Investing an ample amount of time and resources in first understanding how each of these tooling strategies function, followed by comprehending how each of them interfere with each other and your cloud platform and its services will ensure that all operational capabilities are established up front.
Governance & Data Platform
As you might already be aware, the selection of different database types determines how they cater to your enterprise, and accordingly what security controls need to be established.
Choosing the right platform, that is relational, graph, or NoSQL will establish the data classification, regulatory and jurisdictional requirements you need to meet further in the process, thus benchmarking the importance of this stage.
Undoubtedly one of the most important aspects of your entire migration process, comprehending and establishing appropriate security policies will ensure that your cloud architecture is protected throughout its crafting and enabling phases.
Right from network segregation and access control to key and user management, you need to make use of the right tools to appropriately protect your network boundaries.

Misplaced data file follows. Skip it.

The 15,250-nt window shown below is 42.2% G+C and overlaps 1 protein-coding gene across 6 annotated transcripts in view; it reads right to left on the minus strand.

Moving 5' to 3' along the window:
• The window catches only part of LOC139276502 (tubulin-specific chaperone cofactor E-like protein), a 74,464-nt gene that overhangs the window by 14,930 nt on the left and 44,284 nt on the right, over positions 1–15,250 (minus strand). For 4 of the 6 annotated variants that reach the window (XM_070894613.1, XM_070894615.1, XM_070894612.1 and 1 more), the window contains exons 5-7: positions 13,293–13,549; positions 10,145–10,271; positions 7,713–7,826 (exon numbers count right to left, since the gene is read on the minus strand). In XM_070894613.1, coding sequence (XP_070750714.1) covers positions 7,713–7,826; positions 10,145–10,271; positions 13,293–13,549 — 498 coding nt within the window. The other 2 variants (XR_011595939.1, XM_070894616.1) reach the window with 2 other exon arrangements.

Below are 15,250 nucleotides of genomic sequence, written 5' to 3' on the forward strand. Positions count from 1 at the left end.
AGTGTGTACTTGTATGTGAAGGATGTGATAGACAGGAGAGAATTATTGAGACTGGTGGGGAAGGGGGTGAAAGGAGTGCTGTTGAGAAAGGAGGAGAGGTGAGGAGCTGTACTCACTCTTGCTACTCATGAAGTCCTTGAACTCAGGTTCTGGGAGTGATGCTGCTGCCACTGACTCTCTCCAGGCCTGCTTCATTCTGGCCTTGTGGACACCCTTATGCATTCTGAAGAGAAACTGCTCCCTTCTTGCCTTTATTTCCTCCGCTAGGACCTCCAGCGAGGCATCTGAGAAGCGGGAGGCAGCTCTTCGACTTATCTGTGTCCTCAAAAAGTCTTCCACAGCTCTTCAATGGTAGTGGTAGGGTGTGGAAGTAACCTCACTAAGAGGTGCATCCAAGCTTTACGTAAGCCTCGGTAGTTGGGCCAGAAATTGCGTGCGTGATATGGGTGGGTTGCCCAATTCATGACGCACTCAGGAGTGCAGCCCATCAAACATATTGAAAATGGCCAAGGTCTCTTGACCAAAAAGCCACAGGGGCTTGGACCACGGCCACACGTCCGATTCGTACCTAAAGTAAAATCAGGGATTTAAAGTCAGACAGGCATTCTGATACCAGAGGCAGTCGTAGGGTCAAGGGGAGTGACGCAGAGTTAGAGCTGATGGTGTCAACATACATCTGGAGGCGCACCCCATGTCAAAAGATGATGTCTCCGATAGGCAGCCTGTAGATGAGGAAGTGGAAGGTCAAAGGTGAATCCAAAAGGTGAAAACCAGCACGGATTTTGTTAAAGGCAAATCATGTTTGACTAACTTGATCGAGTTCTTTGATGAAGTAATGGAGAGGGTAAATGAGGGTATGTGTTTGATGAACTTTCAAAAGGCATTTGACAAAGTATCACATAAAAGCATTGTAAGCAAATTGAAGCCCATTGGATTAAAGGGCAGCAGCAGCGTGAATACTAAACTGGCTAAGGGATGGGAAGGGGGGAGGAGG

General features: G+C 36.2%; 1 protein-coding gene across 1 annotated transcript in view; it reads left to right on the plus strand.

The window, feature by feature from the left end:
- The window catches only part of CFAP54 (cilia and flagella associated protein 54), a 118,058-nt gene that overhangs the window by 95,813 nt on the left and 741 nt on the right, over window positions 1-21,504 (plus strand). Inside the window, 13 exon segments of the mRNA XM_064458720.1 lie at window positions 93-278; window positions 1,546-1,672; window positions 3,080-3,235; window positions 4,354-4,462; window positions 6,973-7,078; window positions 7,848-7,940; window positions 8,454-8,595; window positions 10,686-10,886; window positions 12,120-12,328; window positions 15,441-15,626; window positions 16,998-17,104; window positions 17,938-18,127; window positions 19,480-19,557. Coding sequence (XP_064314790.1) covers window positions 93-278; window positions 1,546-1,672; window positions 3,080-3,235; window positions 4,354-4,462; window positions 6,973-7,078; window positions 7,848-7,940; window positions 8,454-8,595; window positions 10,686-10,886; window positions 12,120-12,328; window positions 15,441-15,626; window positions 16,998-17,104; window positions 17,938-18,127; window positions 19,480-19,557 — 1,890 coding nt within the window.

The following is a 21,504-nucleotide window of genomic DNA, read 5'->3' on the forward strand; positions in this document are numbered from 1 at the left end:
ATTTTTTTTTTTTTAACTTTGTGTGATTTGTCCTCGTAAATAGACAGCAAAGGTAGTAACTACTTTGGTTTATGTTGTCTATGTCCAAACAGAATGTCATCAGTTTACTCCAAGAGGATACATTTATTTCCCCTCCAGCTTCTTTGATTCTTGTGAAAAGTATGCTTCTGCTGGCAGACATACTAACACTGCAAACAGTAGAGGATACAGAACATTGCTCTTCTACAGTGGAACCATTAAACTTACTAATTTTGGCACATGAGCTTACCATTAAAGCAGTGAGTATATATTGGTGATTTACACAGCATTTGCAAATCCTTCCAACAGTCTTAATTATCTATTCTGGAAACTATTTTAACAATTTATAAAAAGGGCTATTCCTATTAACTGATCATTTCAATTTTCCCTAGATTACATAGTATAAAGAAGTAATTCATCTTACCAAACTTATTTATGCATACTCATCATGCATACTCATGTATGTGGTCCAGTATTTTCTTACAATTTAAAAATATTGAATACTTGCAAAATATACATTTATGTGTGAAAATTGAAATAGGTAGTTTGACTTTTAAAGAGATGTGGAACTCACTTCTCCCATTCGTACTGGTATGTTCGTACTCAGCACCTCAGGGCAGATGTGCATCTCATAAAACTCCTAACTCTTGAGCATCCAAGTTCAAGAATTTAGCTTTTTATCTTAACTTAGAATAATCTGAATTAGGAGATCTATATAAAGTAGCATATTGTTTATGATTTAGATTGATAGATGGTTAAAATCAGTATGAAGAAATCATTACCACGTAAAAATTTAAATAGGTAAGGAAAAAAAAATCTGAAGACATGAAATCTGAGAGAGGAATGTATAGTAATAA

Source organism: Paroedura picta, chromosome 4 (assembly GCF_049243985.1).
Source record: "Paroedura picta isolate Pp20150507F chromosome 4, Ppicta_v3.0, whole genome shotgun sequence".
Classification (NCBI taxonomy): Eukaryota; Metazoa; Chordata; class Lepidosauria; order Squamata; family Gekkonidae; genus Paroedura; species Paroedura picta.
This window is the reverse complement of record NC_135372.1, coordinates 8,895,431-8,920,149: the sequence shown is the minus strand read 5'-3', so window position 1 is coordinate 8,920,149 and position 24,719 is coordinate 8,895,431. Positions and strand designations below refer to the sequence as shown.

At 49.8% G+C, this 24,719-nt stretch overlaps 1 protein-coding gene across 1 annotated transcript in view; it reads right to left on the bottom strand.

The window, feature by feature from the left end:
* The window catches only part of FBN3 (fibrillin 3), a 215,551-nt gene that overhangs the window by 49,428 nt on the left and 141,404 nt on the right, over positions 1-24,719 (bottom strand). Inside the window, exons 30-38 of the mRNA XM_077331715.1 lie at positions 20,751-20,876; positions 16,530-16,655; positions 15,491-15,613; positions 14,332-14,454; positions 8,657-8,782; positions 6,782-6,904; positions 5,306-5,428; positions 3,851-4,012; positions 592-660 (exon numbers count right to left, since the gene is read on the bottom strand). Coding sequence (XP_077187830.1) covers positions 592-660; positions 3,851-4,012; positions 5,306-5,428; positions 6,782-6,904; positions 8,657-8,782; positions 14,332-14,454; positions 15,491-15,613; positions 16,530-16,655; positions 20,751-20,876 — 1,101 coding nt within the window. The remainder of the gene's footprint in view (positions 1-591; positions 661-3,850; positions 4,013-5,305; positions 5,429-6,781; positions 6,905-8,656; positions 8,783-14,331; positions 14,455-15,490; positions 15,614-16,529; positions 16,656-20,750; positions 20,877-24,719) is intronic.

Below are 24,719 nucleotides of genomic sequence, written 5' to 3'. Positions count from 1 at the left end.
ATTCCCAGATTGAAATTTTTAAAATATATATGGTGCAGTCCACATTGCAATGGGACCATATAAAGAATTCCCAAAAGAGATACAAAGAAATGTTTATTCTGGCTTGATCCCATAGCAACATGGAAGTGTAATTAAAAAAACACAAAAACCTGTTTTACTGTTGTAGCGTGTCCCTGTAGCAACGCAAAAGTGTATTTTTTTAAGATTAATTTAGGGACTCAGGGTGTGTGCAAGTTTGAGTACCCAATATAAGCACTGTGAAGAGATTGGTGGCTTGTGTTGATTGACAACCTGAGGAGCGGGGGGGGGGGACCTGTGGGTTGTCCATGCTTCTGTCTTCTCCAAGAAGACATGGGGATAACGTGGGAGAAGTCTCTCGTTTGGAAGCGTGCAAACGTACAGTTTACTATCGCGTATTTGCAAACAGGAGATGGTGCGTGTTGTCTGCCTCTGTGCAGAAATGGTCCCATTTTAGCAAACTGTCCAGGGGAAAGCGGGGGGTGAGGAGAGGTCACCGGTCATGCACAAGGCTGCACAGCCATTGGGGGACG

Additionally, you need to implement a cloud native security service such that appropriate guide rails are in place to offer holistic and thorough protection.
Understanding Compliance Considerations
When you are in the midst of migrating your legacy architecture to the cloud, it is important to ensure that you meet the compliance requirements of your enterprise, industry and above all regulatory bodies.
However, while at first glance this might not appear to be a challenge, in reality, without proper knowledge and an invaluable set of architectural parameters in place, you might risk exposing yourself.
Thus, it goes without saying that it is important to adopt enterprise sufficient and cloud native compliance monitoring tools such that you have real time visibility of all operations happening on your platform.
Additionally, it is crucial that the tools you implement have the ability to instantaneously alert supervising teams upon the occurrence of any suspicious activity on your cloud architecture.
Lastly, as you design your cloud architecture from scratch, it is of critical importance that you codify a robust set of security policies into your IaC (Infrastructure as Code) and automate the same.
From a data compliance perspective, automating your compliance policies will ensure that you are not only compliant across multi cloud technology estates but also actively meet all your enterprise’s data collection, classification, regulatory and jurisdictional requirements.
Security Across Access Points
Next to meeting compliance requirements, ensuring holistic security across your cloud enterprise is of crucial concern. While you might not be aware of this, the term “shared security” in cloud services essentially translates to the fact that it is the responsibility of both the parties (provider and user) to ensure security across all operational cloud infrastructure.